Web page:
Who is a Property Practitioner? Understanding South Africa's Property Industry Regulation

The property industry is heavily regulated in South Africa, and anyone who wishes to operate in this industry must first understand the various pieces of legislation that govern it. One of the most important pieces of legislation that property practitioners need to be aware of is the Property Practitioners Act.In order to fully comprehend the scope of the Act, it is essential to first understand what a "property practitioner" is. The definition of a property practitioner is much broader than that of an "estate agent" under the Estate Agency Affairs Act (EAA). A property practitioner is any person who, for gain, directly or indirectly, on the instructions or behalf of another:

  • Sells, purchases, manages, or publicly exhibits for sale any property or business undertaking;
  • Leases or hires, or publicly exhibits for hire, any property or business undertaking;
  • Collects or receives money payable for a lease;
  • Provides, procures, facilitates, secures, or otherwise obtains or markets financing for or in connection with the management, sale, or lease of a property or business undertaking; and/or
  • Renders services as an intermediary to effect the conclusion of an agreement to sell or let a property or business undertaking (except where this is not done in the ordinary course of the person's business; where it is done by a natural person in their personal capacity, or where the person is an attorney, candidate attorney, or sheriff).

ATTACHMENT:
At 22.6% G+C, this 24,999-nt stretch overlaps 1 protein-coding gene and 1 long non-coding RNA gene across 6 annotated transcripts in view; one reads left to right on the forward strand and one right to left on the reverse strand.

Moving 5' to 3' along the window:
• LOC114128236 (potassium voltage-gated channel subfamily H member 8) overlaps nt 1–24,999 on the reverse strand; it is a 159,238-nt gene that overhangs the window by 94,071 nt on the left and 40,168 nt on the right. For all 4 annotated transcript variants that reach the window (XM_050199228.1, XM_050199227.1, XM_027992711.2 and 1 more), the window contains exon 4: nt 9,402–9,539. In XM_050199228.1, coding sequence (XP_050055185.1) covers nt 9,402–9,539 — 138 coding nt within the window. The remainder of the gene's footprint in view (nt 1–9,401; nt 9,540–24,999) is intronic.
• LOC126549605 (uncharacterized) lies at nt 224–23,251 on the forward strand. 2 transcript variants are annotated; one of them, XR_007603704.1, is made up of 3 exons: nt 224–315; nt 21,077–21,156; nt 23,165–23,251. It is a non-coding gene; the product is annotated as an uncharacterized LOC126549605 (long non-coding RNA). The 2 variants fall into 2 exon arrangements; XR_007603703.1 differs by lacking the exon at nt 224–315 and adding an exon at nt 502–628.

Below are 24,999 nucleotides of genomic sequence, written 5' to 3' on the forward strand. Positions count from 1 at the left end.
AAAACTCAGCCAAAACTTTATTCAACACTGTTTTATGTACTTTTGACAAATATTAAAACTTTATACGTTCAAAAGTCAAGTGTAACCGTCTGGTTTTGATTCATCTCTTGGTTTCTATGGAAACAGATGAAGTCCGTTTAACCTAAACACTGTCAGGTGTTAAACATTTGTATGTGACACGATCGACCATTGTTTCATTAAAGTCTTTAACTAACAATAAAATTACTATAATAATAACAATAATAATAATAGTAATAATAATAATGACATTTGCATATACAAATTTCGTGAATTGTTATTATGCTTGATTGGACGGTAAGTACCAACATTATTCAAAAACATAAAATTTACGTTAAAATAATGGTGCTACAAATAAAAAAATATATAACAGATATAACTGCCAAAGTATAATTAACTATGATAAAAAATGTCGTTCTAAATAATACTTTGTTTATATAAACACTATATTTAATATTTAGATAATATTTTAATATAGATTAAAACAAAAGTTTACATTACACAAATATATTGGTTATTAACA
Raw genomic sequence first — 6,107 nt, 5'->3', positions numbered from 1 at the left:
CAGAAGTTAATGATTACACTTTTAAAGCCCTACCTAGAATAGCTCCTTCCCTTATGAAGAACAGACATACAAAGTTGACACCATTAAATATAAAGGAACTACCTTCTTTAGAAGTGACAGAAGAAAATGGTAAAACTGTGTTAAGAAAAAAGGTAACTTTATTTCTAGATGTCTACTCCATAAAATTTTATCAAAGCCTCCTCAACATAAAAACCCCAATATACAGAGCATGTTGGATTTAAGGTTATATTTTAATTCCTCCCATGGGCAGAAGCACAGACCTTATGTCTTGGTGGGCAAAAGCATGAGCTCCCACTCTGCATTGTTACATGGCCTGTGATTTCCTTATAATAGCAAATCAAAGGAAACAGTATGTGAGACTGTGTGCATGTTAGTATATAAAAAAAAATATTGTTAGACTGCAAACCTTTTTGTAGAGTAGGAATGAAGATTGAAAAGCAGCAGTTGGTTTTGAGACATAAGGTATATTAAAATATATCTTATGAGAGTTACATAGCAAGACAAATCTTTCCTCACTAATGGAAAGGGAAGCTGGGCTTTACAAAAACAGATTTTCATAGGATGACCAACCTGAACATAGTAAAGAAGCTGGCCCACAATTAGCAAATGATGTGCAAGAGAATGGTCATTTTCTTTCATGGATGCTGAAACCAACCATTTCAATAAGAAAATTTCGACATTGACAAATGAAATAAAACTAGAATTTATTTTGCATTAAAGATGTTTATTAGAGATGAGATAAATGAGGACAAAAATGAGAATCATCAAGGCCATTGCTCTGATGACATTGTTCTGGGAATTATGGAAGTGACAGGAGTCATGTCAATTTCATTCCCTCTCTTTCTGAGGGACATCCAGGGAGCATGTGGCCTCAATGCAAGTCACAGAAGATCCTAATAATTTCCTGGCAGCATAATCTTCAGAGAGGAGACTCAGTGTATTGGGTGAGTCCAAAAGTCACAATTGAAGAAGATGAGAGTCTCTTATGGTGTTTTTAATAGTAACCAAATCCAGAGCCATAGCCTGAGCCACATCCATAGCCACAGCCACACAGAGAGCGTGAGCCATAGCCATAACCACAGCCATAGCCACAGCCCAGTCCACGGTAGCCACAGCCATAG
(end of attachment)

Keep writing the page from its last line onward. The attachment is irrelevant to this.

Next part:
As can be seen, the definition of a property practitioner extends well beyond estate agents. It also includes auctioneers, property developers, property managers, franchisees, providers of bridging finance and bond brokers (aside from financial institutions), and, for certain provisions, all directors, trustees, and/or employees of property practitioners.It is important to note that anyone who falls within the ambit of the definition of a "property practitioner" is required under the Act to obtain a certificate issued by the Fidelity Fund on an annual basis. 

Without a valid certificate, a property practitioner may not render services or receive fees. Conveyancers are also prohibited from paying any money to a property practitioner without receiving a copy of that property practitioner's valid Fidelity Fund certificate.The Fidelity Fund's primary purpose is to reimburse persons who suffer pecuniary loss as a result of the theft of trust money by property practitioners, or as a result of property practitioners failing to comply with the provisions of the Act requiring a separate trust account and proper accounting records.In addition to obtaining a certificate from the Fidelity Fund, property practitioners are also required to maintain indemnity insurance (to the extent required by the Minister of Human Settlements), comply with a property practitioners' code of conduct (to be prescribed by the Minister of Human Settlements), and provide certain mandatory disclosures to potential purchasers and lessees. 

These obligations are all designed to ensure that consumers are protected. Any property practitioner who contravenes the Act will be required to repay any fees received for a property transaction and may be issued with a fine. Furthermore, any person convicted of an offence in terms of the Act is liable to pay a fine or to imprisonment for up to 10 years.The Act has established the Property Practitioners Regulatory Authority (Authority), which is intended to replace the Estate Agency Affairs Board. The Authority is required, among other things, to ensure compliance with the Act, regulate the conduct of property practitioners, implement measures to transform the property sector, and conduct campaigns to educate property practitioners and consumers.